The best part of paying cash for a used car is that you don't have a monthly car payment. However, you may still want to calculate how much it costs when spread out over the time you own the car to know what your best options are next time. Photo by Britt-Knee.
As personal finance site Root of Good explains, we think of monthly car payments in terms of how much loans cost, which can inflate how much we think cars cost. If you have to pay off a car in four years, your car payment will be hundreds of dollars. However, if you pay cash for a car and keep it for many years, the monthly cost of your car is actually much lower. In this writer's case, it came out to around $50 a month:
Here's the maths behind my $50 car payment. Buy a gently used six to eight year old car with low to moderate mileage for around $8,000-10,000. Run the car almost into the ground and then sell it after nine or ten years when it's 15-16 years old for $3,000. The net depreciation (cost of new(er) car minus sale proceeds from older car) for those nine to ten years is $5,000 to $7,000 or about $50 per month ($6000 divided by 120 months = $50/month).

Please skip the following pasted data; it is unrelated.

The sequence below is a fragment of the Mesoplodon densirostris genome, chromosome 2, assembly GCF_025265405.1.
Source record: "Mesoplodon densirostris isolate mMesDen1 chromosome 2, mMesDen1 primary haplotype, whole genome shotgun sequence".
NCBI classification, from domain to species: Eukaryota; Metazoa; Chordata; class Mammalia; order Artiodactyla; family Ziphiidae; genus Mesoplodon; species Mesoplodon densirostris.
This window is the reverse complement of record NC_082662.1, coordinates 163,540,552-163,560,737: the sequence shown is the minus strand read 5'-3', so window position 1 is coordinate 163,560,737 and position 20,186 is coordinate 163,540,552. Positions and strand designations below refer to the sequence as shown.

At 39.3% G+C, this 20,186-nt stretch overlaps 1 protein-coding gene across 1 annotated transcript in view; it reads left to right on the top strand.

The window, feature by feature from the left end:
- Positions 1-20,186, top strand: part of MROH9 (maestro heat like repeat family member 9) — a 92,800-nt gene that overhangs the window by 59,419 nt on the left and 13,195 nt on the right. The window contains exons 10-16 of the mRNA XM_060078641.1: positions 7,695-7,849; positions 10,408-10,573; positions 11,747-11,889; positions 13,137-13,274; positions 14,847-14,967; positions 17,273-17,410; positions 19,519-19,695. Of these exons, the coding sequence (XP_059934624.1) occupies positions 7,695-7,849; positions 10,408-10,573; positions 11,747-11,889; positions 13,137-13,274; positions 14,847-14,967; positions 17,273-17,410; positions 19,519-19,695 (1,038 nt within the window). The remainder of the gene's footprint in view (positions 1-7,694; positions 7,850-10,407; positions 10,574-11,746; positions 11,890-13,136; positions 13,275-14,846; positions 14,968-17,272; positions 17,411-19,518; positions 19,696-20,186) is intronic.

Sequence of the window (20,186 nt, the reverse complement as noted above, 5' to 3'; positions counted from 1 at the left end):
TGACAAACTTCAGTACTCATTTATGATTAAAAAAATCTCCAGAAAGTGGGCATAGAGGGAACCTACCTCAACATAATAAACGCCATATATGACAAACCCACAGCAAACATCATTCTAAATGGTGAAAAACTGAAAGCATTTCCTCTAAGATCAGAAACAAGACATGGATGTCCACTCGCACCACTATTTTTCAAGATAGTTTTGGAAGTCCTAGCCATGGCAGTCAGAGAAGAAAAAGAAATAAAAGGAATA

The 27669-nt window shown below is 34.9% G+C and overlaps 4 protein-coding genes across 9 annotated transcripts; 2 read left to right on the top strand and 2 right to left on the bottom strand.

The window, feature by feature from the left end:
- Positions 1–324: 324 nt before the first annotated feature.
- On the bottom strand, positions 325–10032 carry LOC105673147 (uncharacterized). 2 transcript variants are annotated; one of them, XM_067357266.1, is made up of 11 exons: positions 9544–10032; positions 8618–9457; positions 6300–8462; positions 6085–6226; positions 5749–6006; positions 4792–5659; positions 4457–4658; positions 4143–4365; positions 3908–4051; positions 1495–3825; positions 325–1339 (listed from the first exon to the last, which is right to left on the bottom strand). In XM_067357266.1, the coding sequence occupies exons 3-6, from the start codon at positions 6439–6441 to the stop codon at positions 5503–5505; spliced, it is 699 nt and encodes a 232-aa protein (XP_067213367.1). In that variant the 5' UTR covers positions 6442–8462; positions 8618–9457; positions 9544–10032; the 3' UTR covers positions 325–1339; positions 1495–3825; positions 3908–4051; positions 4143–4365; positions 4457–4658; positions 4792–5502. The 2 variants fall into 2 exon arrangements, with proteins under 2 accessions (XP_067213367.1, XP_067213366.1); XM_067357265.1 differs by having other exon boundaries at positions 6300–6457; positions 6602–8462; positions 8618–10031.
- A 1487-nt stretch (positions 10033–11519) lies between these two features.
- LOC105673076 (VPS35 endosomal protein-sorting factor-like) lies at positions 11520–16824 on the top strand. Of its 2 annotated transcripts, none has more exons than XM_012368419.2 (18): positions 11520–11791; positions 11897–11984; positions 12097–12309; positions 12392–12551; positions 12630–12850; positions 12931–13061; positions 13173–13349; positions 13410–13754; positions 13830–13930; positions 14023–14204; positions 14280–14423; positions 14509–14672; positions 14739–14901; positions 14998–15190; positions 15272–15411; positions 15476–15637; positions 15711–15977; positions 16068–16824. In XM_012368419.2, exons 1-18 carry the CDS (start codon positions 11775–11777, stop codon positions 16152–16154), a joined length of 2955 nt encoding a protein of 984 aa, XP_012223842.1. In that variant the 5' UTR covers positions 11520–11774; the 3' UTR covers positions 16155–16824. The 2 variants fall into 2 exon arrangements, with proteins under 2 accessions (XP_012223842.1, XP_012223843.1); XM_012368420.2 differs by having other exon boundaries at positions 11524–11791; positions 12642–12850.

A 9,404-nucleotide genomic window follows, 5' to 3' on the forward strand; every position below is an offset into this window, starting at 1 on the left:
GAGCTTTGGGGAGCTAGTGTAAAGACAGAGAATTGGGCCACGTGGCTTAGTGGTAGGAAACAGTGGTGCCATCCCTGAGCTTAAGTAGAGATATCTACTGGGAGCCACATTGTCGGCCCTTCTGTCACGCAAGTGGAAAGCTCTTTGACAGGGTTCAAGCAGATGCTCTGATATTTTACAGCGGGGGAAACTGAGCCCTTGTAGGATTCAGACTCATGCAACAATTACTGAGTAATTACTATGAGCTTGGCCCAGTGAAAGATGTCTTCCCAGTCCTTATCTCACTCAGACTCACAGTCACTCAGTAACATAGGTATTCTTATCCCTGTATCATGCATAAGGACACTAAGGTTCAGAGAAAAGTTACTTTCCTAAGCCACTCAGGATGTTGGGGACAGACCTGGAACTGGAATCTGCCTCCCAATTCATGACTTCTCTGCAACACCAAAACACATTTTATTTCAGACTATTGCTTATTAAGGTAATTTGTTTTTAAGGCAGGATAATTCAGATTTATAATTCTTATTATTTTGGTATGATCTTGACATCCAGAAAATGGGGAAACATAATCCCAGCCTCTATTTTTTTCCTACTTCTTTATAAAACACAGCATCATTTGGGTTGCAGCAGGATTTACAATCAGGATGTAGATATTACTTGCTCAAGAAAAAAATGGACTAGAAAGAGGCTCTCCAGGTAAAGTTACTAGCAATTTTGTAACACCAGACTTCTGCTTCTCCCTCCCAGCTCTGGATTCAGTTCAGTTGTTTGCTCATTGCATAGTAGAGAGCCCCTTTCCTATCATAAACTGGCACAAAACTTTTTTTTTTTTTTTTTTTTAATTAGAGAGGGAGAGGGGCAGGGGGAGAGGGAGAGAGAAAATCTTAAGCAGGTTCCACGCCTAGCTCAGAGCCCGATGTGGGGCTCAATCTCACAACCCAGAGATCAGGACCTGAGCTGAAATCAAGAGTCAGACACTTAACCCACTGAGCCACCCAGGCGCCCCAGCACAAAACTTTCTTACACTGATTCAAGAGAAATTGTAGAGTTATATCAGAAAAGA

The advantage of thinking this way is that it makes it much easier to think about how to buy your next car. If you were to start saving $50 every month now, you may be able to afford to buy a used car with cash the next time you need one. Or, at the very least, you'll have a sizable down payment.
Most of us think of our monthly car payments in terms of the loans that banks and dealerships offer us. This line of thinking has made us think of cars as much more expensive than they have to be. However, by buying used and spreading your costs out over the life of your car, you can make car buying less strenuous on your budget. It just takes a little planning ahead.